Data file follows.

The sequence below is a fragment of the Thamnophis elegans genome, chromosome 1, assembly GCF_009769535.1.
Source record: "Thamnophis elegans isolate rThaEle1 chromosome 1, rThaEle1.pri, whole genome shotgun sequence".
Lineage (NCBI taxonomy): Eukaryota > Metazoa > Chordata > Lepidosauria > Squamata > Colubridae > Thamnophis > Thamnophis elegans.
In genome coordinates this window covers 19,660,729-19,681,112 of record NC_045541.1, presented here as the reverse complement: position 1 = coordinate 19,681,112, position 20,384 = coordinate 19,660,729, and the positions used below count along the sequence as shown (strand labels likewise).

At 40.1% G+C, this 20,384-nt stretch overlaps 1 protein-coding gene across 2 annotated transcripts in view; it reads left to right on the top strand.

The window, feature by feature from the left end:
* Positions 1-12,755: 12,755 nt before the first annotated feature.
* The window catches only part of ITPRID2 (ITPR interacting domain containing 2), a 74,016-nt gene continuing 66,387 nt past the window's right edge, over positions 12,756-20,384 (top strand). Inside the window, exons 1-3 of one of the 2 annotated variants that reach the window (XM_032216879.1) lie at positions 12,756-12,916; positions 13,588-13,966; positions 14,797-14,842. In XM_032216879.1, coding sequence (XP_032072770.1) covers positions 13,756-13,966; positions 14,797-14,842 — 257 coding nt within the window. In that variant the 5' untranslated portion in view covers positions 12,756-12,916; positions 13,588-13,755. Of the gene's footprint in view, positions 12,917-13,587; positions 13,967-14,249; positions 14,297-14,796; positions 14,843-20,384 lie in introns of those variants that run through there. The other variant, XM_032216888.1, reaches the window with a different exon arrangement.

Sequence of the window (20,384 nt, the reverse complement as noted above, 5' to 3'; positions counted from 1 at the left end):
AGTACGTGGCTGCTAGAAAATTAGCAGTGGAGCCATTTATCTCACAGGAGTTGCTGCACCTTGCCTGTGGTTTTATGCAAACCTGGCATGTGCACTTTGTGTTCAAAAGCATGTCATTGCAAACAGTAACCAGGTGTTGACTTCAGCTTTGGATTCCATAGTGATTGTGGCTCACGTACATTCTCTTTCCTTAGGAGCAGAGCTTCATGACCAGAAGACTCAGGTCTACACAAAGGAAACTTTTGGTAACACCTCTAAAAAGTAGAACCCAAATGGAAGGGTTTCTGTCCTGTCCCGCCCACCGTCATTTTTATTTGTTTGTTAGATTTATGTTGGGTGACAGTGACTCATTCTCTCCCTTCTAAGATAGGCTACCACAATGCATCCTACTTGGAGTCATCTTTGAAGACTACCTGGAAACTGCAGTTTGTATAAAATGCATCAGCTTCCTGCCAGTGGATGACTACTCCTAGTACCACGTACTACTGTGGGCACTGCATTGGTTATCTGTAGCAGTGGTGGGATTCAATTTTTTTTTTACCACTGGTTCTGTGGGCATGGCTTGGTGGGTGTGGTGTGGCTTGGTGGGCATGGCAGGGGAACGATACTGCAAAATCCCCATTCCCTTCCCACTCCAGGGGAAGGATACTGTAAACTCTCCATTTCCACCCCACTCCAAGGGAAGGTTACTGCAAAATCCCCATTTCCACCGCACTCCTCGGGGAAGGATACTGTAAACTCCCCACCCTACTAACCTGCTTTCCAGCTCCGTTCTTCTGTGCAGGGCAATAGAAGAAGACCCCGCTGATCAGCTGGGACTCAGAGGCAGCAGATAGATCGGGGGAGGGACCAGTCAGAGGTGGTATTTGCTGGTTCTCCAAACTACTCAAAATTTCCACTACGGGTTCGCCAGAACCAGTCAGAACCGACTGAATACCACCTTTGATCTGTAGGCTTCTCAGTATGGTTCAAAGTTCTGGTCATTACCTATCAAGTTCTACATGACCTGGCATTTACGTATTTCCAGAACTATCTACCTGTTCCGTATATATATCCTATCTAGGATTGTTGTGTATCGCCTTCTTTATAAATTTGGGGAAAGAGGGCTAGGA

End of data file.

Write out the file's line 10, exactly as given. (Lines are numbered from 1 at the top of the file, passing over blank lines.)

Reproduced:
AGTACGTGGCTGCTAGAAAATTAGCAGTGGAGCCATTTATCTCACAGGAGTTGCTGCACCTTGCCTGTGGTTTTATGCAAACCTGGCATGTGCACTTTGTGTTCAAAAGCATGTCATTGCAAACAGTAACCAGGTGTTGACTTCAGCTTTGGATTCCATAGTGATTGTGGCTCACGTACATTCTCTTTCCTTAGGAGCAGAGCTTCATGACCAGAAGACTCAGGTCTACACAAAGGAAACTTTTGGTAACACCTCTAAAAAGTAGAACCCAAATGGAAGGGTTTCTGTCCTGTCCCGCCCACCGTCATTTTTATTTGTTTGTTAGATTTATGTTGGGTGACAGTGACTCATTCTCTCCCTTCTAAGATAGGCTACCACAATGCATCCTACTTGGAGTCATCTTTGAAGACTACCTGGAAACTGCAGTTTGTATAAAATGCATCAGCTTCCTGCCAGTGGATGACTACTCCTAGTACCACGTACTACTGTGGGCACTGCATTGGTTATCTGTAGCAGTGGTGGGATTCAATTTTTTTTTTACCACTGGTTCTGTGGGCATGGCTTGGTGGGTGTGGTGTGGCTTGGTGGGCATGGCAGGGGAACGATACTGCAAAATCCCCATTCCCTTCCCACTCCAGGGGAAGGATACTGTAAACTCTCCATTTCCACCCCACTCCAAGGGAAGGTTACTGCAAAATCCCCATTTCCACCGCACTCCTCGGGGAAGGATACTGTAAACTCCCCACCCTACTAACCTGCTTTCCAGCTCCGTTCTTCTGTGCAGGGCAATAGAAGAAGACCCCGCTGATCAGCTGGGACTCAGAGGCAGCAGATAGATCGGGGGAGGGACCAGTCAGAGGTGGTATTTGCTGGTTCTCCAAACTACTCAAAATTTCCACTACGGGTTCGCCAGAACCAGTCAGAACCGACTGAATACCACCTTTGATCTGTAGGCTTCTCAGTATGGTTCAAAGTTCTGGTCATTACCTATCAAGTTCTACATGACCTGGCATTTACGTATTTCCAGAACTATCTACCTGTTCCGTATATATATCCTATCTAGGATTGTTGTGTATCGCCTTCTTTATAAATTTGGGGAAAGAGGGCTAGGA